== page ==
Figure 1 – The FinTech ecosystem

Interestingly the CIO is more often than not reporting into the IT division rather than directly to the executive board, positioning innovation at the technology rather than the business level. Whether hiring a Chief Innovation Officer is a hype or a lasting value driver remains to be seen.

The main challenge that traditional banks face are coping with their organizational complexity and resulting slowness to implement change. Currently regulations still protect them by providing a high barrier to entry, a big wall. But it is only a matter of time before other players succeed in digging tunnels through the regulatory wall.

System integrators

System integrators, like IBM, SunGuard, or Avaloq, form a second category of natural players in the FinTech ecosystem. They take a technology approach to innovation. Their main added-value is in seamlessly integrating diverse technologies. They are seen as playing a key role in enabling innovations to move from the prototype to the roll-out stage. As their business model is built on partnering with financial services companies, one cannot expect them to come-up with disruptive business models.

Start-ups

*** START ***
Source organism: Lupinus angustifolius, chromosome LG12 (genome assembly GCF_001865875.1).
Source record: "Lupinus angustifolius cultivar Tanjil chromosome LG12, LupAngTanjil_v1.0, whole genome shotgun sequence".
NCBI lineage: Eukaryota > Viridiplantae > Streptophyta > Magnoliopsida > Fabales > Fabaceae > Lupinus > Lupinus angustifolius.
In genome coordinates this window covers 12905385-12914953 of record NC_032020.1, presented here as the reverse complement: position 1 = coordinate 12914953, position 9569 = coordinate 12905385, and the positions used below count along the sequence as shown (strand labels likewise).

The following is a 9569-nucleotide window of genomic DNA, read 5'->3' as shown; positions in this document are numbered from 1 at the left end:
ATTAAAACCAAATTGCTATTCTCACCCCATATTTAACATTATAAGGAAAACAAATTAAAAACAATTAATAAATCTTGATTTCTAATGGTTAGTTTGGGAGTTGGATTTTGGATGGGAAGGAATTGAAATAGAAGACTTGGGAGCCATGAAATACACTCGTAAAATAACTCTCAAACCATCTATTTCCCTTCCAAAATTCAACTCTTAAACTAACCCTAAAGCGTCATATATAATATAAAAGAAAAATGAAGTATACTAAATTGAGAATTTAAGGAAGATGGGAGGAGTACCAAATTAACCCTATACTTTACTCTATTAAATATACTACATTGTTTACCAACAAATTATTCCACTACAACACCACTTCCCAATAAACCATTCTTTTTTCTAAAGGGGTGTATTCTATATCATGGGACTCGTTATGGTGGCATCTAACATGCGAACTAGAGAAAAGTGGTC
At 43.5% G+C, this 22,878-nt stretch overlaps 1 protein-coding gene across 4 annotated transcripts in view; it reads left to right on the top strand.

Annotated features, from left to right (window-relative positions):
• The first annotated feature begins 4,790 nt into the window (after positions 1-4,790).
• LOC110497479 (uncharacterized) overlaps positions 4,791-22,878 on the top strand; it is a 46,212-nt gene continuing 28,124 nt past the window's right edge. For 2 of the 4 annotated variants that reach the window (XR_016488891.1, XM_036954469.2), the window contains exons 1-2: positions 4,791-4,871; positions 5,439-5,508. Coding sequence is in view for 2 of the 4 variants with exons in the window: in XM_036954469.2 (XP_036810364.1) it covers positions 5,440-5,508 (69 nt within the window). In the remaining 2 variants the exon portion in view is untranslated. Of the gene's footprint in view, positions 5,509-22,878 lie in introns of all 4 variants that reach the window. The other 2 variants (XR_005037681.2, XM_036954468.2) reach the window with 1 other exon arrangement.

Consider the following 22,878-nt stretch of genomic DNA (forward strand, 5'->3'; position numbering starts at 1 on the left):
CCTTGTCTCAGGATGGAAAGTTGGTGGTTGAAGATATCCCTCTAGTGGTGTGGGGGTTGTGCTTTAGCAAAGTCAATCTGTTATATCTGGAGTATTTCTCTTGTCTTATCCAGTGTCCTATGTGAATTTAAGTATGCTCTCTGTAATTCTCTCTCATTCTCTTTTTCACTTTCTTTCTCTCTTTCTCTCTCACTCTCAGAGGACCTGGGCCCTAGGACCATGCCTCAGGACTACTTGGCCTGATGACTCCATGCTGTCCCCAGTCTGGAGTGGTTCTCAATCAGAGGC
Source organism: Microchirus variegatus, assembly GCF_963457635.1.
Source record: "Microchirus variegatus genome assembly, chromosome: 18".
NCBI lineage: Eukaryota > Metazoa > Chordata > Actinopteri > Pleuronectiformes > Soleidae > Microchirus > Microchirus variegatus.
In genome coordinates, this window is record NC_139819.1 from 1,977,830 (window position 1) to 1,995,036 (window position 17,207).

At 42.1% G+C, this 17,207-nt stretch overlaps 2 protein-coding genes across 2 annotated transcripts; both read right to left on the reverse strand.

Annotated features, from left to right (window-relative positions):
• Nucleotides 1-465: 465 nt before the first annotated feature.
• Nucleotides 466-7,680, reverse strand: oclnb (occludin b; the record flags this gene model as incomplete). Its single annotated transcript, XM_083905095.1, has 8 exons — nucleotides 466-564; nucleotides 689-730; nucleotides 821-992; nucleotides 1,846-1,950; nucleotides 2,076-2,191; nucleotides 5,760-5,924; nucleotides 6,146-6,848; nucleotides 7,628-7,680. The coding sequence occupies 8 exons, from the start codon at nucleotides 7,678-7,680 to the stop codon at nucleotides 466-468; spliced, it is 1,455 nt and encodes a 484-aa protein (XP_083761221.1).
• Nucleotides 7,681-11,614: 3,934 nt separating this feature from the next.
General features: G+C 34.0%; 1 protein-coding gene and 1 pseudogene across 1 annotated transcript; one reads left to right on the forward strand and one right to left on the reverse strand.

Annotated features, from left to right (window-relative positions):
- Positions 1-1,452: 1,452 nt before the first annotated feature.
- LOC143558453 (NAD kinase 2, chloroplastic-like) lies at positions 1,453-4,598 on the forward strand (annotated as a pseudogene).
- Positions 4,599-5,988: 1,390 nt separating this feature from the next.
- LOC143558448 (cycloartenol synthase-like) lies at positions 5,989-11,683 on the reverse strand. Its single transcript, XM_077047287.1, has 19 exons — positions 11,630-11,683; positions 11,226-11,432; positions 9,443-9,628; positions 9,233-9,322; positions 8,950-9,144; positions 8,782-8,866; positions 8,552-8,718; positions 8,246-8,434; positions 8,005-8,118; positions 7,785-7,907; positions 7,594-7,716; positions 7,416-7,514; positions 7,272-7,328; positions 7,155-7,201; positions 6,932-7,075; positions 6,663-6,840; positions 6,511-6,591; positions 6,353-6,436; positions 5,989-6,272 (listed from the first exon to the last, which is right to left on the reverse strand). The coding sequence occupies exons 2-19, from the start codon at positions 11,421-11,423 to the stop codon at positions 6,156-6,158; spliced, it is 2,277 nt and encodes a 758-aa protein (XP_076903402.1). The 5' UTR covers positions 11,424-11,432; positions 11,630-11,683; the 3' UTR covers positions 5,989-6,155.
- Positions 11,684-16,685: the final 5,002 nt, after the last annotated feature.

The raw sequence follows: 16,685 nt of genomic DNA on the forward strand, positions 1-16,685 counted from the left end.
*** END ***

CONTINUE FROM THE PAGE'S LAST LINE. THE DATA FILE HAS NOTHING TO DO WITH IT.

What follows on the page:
The start-up world is definitely where the hype of FinTech can be smelled. When studying start-up business models, one can identify four key areas allowing to build unique value propositions:

  • Start-ups focus on achieving customer stickiness rather than generating cash flows. The assumption is that the stickier a customer is, the higher his/her future value generating capabilities will be.
  • Start-ups try to create value for the customer by reducing information asymmetry between the provider and consumer of financial services and charging a fee for intermediation.
  • Start-ups focus on scale and volume rather than margins. They compete in areas that are seen as less interesting by traditional players.
  • Start-ups zero in on extracting value from big data, using their analytical expertise around
  1. distinguishing between noise and information,
  2. extracting information by structuring data, and
  3. monetizing the value of big data.

There exist two types of FinTech start-ups,